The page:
We do it with beer. Why not vino?
I don’t usually have much difficulty in liquor stores; after all, the only product they sell is one of my favourite things. This time, though, I wanted to buy my red table wine in a refilled bottle — Bordeaux in a burgundy bottle, oh my! Sadly, my search left me dry.
It shouldn’t be so hard; after all, refilling bottles is a giant success story. Canadian beer bottles have a 97 per cent return rate and each is refilled 15-20 times in its lifetime. In Germany, Coca-Cola is sold in refillable plastic bottles. Prince Edward Island has required all carbonated beverages to be sold in refillable containers since 1984.
According to the most recent stats from the Brewers of Canada, a typical Canadian drinks 69 litres of domestic beer each year, of which 70 per cent is sold in refillable bottles. That works out to about 4 billion bottles each year. Refilling a bottle 10 times slashes the energy requiredper use to one-fifth of what’s needed to produce a new bottle every time (and one-tenth of an aluminum can), which converts into a savings of 3,140,000 tonnes of CO2. And remember, that’s calculated from 10 refills, and Canadians refill 15-20 times.
What’s in a label?
So why can’t I find wine in reused bottles?
Turns out you can — in Europe. French wine bottles average eight refills, but let’s temporarily forget that that magical place exists. The Husch family vineyards in California used to refill bottles, which they purchased from a bottle washer called Encore! (The exclamation point is, how you say, sic?) The problem for North American wineries, not shared by breweries or Europeans, is that they can’t get their labels to stick. Old-fashioned glue works just fine for everybody else . . . but might allow the label to come off in the ice bucket. Heaven forbid you get halfway through the bottle and plumb forget what you are drinking! So, now wineries use super-sticky labels to pander to the pompous jackasses more concerned with showing off the label than getting a buzz on. That makes removal almost impossible and reuse that much more difficult.
Tetra Pak mentality
While looking for wine in refilled bottles I had the misfortune to see one of those shrill displays of wine in Tetra Paks; this crap is being flogged as a “Green Solution.” It’s junk like this that drives me to the liquor store in the first place. Tetra Paks are here to save us because they weigh less, so less climate-changing diesel fuel is required to lug them across the ocean from Australia. Dear God, where to start?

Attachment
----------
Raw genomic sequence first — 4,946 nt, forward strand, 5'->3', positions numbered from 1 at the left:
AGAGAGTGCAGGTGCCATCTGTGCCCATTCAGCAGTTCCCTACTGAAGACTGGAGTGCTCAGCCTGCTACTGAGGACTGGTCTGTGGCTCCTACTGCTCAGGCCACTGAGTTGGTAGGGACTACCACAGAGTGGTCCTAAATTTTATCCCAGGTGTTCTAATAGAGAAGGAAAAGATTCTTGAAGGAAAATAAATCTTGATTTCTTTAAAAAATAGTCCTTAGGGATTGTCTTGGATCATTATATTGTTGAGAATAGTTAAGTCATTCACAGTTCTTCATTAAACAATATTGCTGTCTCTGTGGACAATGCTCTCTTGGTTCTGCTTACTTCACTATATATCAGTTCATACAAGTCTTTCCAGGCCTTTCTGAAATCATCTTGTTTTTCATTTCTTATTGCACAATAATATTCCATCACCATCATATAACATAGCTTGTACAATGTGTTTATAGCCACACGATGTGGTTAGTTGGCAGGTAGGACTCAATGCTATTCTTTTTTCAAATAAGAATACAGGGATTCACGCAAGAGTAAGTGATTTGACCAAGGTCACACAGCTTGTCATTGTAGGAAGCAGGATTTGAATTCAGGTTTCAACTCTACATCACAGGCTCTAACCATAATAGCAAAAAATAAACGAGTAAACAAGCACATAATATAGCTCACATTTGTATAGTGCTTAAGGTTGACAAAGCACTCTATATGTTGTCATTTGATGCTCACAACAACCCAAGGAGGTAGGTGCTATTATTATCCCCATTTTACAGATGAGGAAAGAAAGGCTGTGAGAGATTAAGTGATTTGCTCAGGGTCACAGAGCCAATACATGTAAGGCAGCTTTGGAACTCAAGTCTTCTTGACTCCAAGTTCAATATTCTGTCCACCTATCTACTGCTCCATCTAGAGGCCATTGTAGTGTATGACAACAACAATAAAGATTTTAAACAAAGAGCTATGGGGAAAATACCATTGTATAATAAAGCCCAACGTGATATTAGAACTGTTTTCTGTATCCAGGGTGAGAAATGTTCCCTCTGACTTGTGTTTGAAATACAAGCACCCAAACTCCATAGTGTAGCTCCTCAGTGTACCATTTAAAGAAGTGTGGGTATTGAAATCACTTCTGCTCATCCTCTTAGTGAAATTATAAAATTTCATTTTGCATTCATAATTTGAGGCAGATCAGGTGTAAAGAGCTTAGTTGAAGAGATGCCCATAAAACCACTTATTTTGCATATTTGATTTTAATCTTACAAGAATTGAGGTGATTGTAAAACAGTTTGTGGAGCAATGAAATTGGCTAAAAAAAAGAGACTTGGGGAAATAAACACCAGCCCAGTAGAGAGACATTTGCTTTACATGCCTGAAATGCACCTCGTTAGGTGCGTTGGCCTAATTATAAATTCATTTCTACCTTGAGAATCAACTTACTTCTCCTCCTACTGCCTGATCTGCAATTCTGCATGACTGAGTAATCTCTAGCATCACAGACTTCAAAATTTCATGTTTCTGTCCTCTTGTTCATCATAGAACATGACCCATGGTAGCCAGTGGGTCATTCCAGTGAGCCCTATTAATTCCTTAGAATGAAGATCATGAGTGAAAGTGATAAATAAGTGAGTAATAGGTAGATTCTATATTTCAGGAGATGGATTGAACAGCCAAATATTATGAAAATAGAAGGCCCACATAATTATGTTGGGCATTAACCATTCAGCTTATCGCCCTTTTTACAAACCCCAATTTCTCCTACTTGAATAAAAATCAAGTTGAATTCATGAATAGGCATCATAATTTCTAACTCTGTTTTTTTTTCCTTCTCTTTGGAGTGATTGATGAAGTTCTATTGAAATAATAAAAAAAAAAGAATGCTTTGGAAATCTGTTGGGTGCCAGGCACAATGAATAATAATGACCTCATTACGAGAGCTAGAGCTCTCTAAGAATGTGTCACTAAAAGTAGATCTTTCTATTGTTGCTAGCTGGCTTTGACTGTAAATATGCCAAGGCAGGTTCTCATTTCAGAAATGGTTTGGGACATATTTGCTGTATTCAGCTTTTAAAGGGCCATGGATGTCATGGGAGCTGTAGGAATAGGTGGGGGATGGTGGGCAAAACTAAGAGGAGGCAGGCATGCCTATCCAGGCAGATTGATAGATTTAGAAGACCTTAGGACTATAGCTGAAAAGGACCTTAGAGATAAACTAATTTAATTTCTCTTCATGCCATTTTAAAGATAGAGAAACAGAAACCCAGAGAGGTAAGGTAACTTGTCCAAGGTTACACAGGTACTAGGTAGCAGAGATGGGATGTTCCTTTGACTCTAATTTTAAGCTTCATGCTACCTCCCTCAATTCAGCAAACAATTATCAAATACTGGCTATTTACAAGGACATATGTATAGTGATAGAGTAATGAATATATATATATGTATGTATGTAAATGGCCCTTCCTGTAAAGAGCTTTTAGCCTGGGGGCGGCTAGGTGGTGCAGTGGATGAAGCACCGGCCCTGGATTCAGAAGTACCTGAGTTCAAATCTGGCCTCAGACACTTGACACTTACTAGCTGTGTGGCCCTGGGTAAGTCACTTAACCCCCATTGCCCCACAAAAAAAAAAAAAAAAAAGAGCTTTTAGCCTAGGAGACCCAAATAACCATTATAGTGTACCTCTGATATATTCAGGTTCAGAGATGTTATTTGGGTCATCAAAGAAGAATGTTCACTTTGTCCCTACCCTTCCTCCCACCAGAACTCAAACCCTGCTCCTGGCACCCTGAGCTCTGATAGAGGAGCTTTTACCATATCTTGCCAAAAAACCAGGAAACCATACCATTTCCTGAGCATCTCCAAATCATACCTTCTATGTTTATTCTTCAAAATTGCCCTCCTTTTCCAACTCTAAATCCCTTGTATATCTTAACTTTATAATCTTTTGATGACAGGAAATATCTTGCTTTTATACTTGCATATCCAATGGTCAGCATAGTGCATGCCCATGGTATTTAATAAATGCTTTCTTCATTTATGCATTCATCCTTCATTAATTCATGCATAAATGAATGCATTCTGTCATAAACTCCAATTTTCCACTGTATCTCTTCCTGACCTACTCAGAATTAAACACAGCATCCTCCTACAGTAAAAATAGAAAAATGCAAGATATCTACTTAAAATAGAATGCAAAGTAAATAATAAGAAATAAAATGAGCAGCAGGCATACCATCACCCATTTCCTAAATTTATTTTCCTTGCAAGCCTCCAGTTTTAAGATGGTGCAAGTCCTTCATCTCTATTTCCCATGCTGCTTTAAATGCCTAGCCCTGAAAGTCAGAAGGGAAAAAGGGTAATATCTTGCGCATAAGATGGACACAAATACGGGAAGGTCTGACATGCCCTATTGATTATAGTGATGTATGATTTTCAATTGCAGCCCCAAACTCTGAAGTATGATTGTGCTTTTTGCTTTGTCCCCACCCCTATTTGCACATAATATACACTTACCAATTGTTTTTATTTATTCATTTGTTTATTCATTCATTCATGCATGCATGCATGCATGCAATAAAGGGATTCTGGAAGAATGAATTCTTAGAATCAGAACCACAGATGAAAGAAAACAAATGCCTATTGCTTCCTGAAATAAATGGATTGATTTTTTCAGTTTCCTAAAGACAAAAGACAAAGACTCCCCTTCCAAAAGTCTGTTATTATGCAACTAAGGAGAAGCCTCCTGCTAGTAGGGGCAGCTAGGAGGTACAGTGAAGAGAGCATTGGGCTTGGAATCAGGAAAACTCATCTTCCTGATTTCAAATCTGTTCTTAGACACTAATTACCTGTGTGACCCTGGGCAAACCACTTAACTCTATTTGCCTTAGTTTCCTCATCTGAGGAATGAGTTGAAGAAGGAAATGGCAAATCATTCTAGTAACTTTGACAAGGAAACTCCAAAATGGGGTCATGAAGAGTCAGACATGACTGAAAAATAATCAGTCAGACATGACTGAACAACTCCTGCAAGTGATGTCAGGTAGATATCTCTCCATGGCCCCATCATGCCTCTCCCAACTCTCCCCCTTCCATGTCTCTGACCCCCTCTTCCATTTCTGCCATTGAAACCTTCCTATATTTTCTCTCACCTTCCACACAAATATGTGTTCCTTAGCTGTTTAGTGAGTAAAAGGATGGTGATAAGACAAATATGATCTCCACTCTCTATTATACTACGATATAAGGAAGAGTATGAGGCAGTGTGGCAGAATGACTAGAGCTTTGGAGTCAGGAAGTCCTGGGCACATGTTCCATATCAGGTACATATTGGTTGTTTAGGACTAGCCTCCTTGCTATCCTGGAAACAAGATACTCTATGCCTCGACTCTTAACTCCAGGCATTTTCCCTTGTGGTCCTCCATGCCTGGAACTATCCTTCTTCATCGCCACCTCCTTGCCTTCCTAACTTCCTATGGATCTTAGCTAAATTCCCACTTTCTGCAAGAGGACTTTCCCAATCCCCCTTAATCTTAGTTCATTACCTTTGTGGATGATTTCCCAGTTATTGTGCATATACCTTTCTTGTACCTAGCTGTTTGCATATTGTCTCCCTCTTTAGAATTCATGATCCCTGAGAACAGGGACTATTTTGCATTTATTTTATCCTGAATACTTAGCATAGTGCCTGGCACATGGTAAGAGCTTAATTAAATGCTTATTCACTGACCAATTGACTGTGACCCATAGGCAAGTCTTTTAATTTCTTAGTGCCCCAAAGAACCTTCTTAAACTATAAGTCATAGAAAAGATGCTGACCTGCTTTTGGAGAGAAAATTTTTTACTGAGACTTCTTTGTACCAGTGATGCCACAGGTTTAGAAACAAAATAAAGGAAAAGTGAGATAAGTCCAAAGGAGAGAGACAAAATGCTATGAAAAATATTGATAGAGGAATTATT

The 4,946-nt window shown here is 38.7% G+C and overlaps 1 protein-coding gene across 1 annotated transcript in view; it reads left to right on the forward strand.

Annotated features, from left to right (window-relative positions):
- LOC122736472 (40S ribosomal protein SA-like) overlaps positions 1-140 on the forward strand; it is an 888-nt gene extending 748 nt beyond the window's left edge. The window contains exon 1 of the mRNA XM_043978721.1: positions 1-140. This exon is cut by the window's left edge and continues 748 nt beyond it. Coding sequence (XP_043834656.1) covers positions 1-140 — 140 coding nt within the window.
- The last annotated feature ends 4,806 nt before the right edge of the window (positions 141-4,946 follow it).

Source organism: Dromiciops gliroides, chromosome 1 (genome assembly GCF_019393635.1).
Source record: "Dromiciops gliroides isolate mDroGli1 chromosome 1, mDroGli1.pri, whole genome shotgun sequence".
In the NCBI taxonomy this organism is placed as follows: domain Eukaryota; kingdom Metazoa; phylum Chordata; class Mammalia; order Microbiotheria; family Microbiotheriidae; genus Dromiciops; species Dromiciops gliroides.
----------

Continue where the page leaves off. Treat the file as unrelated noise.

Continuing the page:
First, even if you can get the drunkards off their lazy asses to join the mere quarter of the North American population that recycles, few places recycle Tetra Paks. Second, the places that say they recycle Tetra Paks are liars. What does “re” mean? It means again. Can a Tetra Pak be made into another Tetra Pak? No. Tetra Paks are seven incomprehensibly thin layers of paper, plastic and aluminum. The poor suckers who try to recycle them use giant blenders to mush the paper pulp off the plastic and metal, then they need to separate the plastic from the metal. What idiot thought this would be a better idea than washing a bottle and refilling it?
But the biggest problem is actually the same problem — jackasses. When did it become okay to destroy the climate and kill 50-90 per cent of living species so we could drink imported wine? How did it become possible for us to think we could have whatever we wanted wherever we wanted it? Do you really want to try to look your children in the eye and explain that they have to eat jellyfish gumbo because you couldn’t resist that lovely imported shiraz?
Here is how it works. You can still get drunk on delicious drinks. The drinks may not be wine. They may be cider, perry, fruit wines, vodka, brandy, whisky, shōchū, tequila or whatever other agent-de-blindness you can come up with from your local foodshed. You might become famous on your block for the quality of your moonshine. These marvelous liquors will be packaged in refillable containers. Or, if you absolutely must raise your little finger with a glass of imported wine, it must be shipped by a sailboat. With actual sails.
Mark my words, the first North American winery to start marketing mismatched, reused bottles is going to turn a lot of heads. Imagine a case of pinot noir in stubby Chianti flasks, narrow Alsace bottles, perhaps a flattened Bocksbeutel. What chaos! What excitement! So, wineries: start refilling bottles, and then send me a case. I think I deserve it. And even if I don’t deserve it, I need it.